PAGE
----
IEC 61000-4-13 defines the immunity test methods and range of recommended basic test levels for electrical and electronic equipment with rated current up to 16 A per phase at disturbance frequencies up to and including 2 kHz (for 50 Hz mains) and 2,4 kHz (for 60 Hz mains) for harmonics and interharmonics on low voltage power networks. Establishes a common reference for evaluating the functional immunity of electrical and electronic equipment when subjected to harmonics and inter-harmonics and mains signaling frequencies. The test method documented in IEC 61000-4-13 describes a consistent method to assess the immunity of an equipment or system against a defined phenomenon.
The basic immunity test for harmonic and interharmonic distortion of 50Hz or 60Hz mains supplies is IEC 61000-4-13, which has been adopted unchanged as the harmonized European standard EN 61000-4-13.
The ideal mains voltage is a pure sine wave at the fundamental frequency (usually either 16.67, 50, 60 or 400 Hz), but non-linear leads and injection of signaling voltages cause the waveform to be distorted. The techniques of Fourier analysis are used to describe the distortion in terms of one or more frequencies superimposed on the pure sine wave fundamental. These added frequencies are classified as harmonic -when they are an integer multiple of the fundamental, and as interharmonic - when they are any other frequency.
What are harmonics and interharmonics?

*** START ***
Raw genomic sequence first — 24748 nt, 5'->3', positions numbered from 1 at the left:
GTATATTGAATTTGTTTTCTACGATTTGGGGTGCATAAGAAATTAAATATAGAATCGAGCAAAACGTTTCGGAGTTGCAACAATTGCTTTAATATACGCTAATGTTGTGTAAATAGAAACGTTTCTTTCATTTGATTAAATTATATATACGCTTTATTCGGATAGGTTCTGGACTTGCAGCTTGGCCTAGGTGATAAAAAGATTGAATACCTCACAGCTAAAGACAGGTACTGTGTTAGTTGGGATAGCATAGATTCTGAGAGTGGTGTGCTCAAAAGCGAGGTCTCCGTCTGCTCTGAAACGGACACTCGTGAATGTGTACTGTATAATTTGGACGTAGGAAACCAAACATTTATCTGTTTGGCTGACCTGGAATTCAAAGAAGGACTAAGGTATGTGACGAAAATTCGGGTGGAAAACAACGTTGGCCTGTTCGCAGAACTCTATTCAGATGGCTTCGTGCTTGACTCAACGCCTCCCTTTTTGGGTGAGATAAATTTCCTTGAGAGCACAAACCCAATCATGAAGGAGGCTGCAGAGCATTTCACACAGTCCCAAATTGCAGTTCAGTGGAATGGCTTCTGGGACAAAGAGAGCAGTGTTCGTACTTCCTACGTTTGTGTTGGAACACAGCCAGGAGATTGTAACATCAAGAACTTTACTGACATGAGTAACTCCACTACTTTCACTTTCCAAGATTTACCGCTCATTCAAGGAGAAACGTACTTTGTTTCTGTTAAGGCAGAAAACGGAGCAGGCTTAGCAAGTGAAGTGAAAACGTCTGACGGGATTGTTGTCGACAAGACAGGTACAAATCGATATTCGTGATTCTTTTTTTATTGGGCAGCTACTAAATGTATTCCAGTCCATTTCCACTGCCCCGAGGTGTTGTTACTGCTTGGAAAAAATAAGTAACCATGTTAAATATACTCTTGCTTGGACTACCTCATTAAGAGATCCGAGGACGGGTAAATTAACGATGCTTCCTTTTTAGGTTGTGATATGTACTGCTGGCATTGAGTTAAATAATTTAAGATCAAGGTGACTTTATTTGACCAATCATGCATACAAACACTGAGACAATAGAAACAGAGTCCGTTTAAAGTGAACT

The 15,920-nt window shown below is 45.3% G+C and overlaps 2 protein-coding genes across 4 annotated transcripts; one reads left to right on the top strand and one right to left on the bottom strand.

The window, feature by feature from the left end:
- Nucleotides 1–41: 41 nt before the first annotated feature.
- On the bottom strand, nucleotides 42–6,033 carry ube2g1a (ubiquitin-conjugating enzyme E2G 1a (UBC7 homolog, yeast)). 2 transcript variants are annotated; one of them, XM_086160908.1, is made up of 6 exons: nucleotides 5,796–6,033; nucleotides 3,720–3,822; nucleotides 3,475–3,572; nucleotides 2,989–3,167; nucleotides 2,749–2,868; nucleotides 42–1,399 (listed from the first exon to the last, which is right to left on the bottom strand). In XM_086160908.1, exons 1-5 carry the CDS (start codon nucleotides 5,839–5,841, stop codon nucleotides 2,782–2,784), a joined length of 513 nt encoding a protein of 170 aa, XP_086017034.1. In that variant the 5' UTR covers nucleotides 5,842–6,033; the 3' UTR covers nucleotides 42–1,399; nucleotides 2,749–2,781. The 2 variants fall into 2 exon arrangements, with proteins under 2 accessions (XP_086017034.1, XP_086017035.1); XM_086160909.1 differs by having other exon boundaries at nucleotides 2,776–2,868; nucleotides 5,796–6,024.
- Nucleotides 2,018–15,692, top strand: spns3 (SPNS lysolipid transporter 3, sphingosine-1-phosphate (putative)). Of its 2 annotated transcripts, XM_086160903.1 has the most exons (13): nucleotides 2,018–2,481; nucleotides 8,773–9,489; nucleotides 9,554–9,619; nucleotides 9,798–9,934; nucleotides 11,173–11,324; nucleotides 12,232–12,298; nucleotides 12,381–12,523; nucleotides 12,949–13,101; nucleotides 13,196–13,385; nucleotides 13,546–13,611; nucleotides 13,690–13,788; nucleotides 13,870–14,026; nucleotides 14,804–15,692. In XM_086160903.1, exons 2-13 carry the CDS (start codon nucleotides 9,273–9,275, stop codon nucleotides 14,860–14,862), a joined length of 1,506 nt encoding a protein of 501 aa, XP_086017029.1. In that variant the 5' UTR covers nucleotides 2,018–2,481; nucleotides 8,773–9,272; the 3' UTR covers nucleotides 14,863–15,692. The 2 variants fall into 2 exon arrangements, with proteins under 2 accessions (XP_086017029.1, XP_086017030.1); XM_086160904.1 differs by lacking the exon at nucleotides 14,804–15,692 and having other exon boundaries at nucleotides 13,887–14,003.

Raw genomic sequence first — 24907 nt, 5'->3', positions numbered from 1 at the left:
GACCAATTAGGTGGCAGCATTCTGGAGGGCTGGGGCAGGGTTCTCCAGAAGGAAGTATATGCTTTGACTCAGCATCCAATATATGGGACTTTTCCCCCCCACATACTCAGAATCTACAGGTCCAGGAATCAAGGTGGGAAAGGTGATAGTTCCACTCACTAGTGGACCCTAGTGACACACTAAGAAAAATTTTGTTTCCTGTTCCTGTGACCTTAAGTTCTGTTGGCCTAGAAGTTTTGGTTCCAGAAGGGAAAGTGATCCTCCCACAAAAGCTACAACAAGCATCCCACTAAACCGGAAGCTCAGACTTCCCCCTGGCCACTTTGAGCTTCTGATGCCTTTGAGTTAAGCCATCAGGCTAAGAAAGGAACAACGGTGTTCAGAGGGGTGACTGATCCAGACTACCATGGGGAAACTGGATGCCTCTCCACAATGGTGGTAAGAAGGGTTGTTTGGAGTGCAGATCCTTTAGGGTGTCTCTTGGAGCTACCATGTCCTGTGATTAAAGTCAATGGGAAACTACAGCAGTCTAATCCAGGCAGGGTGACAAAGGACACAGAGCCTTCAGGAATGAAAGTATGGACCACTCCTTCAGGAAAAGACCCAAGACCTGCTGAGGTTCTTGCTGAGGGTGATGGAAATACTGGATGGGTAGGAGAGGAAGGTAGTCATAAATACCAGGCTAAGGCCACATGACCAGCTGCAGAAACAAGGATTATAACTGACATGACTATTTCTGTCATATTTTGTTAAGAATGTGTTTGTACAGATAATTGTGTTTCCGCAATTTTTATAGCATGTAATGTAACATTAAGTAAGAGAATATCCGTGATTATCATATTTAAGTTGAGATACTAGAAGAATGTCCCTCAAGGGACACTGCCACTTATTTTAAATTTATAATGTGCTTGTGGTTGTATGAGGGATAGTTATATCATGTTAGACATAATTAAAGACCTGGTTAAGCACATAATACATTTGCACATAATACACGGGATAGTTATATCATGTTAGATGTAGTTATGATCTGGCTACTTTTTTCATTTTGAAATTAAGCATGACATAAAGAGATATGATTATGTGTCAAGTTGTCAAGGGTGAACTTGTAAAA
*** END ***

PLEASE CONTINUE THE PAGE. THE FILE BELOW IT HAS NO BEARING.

Harmonics are split into two main types: odd-numbered (3, 5, 7, 9, ...39, etc) and even-numbered (2, 4, 6, 8, ...40, etc), because they can cause different problems and as a result may need to be treated differently. Odd-numbered harmonics are often called odd-order harmonics, and the same for even-numbered harmonics. They are further divided into those that are a multiple of 3 times the fundamental because, in three-phase power systems, triplens can be canceled out whereas other odd-order harmonics cannot be.
When nonlinear loads are connected to a pure sine wave source at the fundamental frequency, they draw non-sinusoidal currents. As these non-sinusoidal currents flow in the inevitable impedance of the power supply network, they cause non-linear voltage drops that distort the waveform of the supply, so it is no longer a pure sine wave. The lower the impedance of the mains power supply, the less will be the voltage distortion created by a given non-linear load.
The outputs from the test generator are simply connected to the mains input of the EUT. Because this test does not use RF it is possible to perform it anywhere, with almost any variety of physical arrangements, and still achieve correct results. This makes it a test that is easy and low-cost for a manufacturer to perform since it does not need shielded rooms, anechoic chambers, costly RF test gear, or test engineers who have RF skills.
For example, the length of the cable from the power amplifier (mains synthesizer) to the EUT is not specified. In practice, to accurately control the levels of harmonics applied to an EUT it would be wise to keep this cable length to less than one-fiftieth of the wavelength of 2.4kHz in a PVC mains cable - about 1500m. So mains cable lengths of up to 1 km between power amplifiers and are perfectly acceptable as fewer manufacturers will need longer cables.
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